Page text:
Automated Testing Quick-start with Cypress, GitHub Actions and GitHub Pages

In this article I am going to provide a quick start guide on getting your team up and running with automated testing. I have found that this can generally be applied with any systems that have a front-end UI.

Any test is always better than no test…

There are a lot of resources out there to get you up and running with Cypress in general, especially setting up Mochawesome reports, Github workflows and using Cypress Studio. I have collated these into the same repo and have added references at the end for more information.

Reasons you may find this repo useful are as follows:

  • To compliment your current automated testing or plug gaps
  • You find it difficult to up-skill your team or find time and and/or get the resources required to apply a fully fledged automation solution
  • Your current automation has broken and may require a lot of effort for which your team does not have enough capacity or time to quickly pivot and resolve.
  • Your team has inherited an estate of applications to support, and have peered behind the curtain only to witness something that resembles the party scene in Gremlins 2
Just shut that curtain and breathe
  • NOTE — This is by no means a replacement for a proper suite of unit tests for your application. This, however, is still important to strive towards.

Quickstart Steps

The steps are in the repo but for fullness, here are the main points to bring the codebase down and run some tests:

  • Fork repository —
  • Open favourite Terminal OR IDE with Terminal to run commands
  • Clone to a folder in your local machine — git clone <your-repo-here>
  • Install dependencies — npm install
  • After you have added some tests and want to run them — npm run test OR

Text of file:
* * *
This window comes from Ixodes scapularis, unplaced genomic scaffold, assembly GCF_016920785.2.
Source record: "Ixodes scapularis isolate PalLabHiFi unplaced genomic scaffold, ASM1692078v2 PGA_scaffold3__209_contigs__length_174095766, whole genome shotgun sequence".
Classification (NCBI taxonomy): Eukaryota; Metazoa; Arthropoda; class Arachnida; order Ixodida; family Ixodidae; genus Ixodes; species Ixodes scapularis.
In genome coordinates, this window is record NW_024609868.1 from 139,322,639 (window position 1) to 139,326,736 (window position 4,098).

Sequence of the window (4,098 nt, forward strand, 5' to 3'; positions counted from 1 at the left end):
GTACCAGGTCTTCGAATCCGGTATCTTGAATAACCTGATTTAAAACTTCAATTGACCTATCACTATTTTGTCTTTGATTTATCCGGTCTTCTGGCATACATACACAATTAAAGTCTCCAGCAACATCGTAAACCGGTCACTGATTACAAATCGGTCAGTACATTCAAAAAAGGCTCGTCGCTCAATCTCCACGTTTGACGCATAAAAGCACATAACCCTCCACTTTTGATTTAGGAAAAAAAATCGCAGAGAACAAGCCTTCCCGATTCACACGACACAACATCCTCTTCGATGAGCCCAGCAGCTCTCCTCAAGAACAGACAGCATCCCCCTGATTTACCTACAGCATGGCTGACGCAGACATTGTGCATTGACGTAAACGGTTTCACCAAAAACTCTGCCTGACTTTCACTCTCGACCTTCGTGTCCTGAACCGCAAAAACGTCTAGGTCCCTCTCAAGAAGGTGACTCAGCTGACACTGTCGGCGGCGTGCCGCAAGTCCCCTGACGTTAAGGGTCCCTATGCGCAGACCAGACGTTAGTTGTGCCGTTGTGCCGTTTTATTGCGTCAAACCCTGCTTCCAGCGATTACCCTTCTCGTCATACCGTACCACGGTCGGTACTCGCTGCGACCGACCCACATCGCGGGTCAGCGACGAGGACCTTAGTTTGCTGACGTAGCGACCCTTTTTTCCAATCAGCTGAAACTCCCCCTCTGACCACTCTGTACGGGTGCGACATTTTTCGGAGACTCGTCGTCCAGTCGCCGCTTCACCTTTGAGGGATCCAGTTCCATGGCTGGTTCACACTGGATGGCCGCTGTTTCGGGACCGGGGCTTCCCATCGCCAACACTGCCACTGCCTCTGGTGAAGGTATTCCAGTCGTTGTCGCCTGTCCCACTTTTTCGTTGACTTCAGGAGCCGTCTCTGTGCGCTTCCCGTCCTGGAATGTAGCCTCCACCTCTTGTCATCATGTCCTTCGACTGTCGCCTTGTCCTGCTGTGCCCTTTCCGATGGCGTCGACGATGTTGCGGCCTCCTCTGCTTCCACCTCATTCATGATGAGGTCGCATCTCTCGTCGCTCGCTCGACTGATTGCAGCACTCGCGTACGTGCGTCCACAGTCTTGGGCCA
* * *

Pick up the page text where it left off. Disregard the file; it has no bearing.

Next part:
• If you prefer to Open Cypress — $(npm bin)/cypress open or npx cypress open

Adding Tests

Writing tests in Cypress are relatively straight forward. I was able to use the information from the Cypress docs along with grabbing elements on web pages using Chrome DevTools to construct my tests fairly quickly.

Once you have forked and cloned the repository and opened it up in your favourite editor/IDE, you will be able to add tests into the integration -> tests folder. You will find a test in this folder as an example for you to try out. Cypress documentation is great at helping you get started with your own tests:

This simple test should open Amazon as an example to show structure. I found that the tests that come as standard with Cypress examples are incredibly helpful:

Mochawesome Reports

This is a great library to be used in conjunction with Cypress and it gives you a visual representation of your test results in HTML format. When you have written some tests you can run the following command to execute the tests and generate reports:

npm run test

When your tests have completed, a new file will be created under reports -> mochareportsreport.html. You can open this in your browser of choice and will see something similar to this:

As you add more tests you will see them all here as you run them.

GitHub Pages

When you run your first commit or merge into the main branch, it will invoke the GitHub Actions workflow specified in the cypress-report.yaml. This will create a gh-pages branch and deploy to your GitHub page. In order to be able to see your report on your GitHub Page, you will need ensure that your repo is set as Public and update the project settings in GitHub as follows: